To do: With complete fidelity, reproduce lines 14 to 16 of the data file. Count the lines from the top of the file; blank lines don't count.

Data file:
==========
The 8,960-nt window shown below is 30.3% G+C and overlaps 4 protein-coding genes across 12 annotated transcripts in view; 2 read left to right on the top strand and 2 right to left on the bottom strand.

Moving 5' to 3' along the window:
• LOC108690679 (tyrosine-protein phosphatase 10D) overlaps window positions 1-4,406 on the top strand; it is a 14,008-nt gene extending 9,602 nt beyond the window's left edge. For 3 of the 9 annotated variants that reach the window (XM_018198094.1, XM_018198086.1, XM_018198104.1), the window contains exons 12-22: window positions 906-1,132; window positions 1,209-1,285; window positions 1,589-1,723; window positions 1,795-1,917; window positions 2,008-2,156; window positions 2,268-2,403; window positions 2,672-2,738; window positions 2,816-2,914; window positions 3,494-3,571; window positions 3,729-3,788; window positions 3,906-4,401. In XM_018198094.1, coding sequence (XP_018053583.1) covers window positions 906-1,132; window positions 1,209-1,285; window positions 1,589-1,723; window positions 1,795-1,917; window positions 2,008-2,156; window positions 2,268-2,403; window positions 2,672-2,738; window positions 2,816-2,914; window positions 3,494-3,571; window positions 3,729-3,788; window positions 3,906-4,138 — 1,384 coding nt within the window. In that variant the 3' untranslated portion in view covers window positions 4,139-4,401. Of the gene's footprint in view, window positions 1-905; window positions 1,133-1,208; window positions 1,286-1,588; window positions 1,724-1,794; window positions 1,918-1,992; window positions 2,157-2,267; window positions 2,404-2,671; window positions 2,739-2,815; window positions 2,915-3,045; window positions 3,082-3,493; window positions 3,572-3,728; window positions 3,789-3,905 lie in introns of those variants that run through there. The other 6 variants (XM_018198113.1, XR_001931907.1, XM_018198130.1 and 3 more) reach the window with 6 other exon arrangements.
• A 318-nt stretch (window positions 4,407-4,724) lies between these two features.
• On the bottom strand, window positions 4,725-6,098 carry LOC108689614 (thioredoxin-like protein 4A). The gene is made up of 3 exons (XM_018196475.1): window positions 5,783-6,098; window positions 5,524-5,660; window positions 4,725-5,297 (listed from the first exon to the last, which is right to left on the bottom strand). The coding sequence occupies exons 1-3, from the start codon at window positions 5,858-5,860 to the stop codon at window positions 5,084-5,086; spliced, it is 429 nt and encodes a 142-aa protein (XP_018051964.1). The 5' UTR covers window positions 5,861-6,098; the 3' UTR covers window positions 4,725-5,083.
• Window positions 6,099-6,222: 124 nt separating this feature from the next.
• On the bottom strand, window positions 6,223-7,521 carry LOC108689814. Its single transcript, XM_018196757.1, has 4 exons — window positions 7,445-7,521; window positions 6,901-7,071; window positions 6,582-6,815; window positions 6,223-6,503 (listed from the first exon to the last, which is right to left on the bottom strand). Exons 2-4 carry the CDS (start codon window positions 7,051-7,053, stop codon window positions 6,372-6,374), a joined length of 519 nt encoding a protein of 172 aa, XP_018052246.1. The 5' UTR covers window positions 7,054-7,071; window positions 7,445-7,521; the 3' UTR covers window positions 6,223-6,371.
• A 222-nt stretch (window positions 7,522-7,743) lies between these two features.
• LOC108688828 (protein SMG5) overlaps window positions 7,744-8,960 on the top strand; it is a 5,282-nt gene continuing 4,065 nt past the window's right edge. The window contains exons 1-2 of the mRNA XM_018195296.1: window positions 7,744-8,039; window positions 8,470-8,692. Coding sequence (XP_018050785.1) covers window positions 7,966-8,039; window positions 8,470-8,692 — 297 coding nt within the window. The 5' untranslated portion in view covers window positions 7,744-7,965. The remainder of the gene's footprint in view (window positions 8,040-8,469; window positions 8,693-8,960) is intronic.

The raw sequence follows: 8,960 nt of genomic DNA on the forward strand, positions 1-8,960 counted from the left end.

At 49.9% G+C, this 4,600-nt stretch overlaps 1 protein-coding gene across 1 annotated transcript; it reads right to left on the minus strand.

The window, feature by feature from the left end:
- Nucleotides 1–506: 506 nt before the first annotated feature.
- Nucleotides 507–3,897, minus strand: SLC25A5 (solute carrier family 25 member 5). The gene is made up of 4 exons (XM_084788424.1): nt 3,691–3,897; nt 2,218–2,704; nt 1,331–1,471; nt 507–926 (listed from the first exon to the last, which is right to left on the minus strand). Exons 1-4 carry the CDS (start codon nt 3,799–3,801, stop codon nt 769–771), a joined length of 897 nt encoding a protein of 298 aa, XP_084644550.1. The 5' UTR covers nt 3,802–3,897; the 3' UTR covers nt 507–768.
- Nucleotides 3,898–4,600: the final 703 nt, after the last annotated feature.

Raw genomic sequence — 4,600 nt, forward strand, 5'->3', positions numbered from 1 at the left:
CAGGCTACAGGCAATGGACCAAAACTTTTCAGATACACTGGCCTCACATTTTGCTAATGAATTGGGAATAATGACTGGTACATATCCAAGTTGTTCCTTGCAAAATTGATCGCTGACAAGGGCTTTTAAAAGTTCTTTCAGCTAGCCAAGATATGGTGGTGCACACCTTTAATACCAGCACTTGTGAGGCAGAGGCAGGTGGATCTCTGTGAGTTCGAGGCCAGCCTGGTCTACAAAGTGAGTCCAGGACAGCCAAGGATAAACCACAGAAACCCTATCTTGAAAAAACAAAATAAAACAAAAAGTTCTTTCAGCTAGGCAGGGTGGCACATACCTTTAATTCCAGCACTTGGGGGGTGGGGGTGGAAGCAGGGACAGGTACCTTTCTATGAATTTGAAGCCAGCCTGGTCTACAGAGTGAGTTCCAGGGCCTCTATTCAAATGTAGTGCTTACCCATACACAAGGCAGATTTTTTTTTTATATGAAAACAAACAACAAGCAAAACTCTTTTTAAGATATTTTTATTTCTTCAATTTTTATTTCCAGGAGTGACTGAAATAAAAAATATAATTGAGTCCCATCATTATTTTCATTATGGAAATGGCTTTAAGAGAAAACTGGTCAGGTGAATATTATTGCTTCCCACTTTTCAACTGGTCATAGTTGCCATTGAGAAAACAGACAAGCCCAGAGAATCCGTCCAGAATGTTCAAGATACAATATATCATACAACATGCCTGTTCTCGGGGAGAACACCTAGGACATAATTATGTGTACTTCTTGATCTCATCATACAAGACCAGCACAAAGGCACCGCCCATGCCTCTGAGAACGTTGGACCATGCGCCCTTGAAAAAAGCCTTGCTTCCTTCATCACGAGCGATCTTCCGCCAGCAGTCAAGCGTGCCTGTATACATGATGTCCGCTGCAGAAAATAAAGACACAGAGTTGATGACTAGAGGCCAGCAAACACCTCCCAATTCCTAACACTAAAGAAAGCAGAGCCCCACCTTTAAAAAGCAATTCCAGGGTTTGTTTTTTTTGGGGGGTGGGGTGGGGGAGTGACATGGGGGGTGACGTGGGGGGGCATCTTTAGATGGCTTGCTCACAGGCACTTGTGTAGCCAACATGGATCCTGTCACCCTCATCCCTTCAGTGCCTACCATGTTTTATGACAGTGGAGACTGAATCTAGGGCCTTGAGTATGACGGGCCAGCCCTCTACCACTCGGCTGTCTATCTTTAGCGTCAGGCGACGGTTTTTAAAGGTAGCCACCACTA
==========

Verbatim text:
- Nucleotides 507–3,897, minus strand: SLC25A5 (solute carrier family 25 member 5). The gene is made up of 4 exons (XM_084788424.1): nt 3,691–3,897; nt 2,218–2,704; nt 1,331–1,471; nt 507–926 (listed from the first exon to the last, which is right to left on the minus strand). Exons 1-4 carry the CDS (start codon nt 3,799–3,801, stop codon nt 769–771), a joined length of 897 nt encoding a protein of 298 aa, XP_084644550.1. The 5' UTR covers nt 3,802–3,897; the 3' UTR covers nt 507–768.
- Nucleotides 3,898–4,600: the final 703 nt, after the last annotated feature.

Raw genomic sequence — 4,600 nt, forward strand, 5'->3', positions numbered from 1 at the left: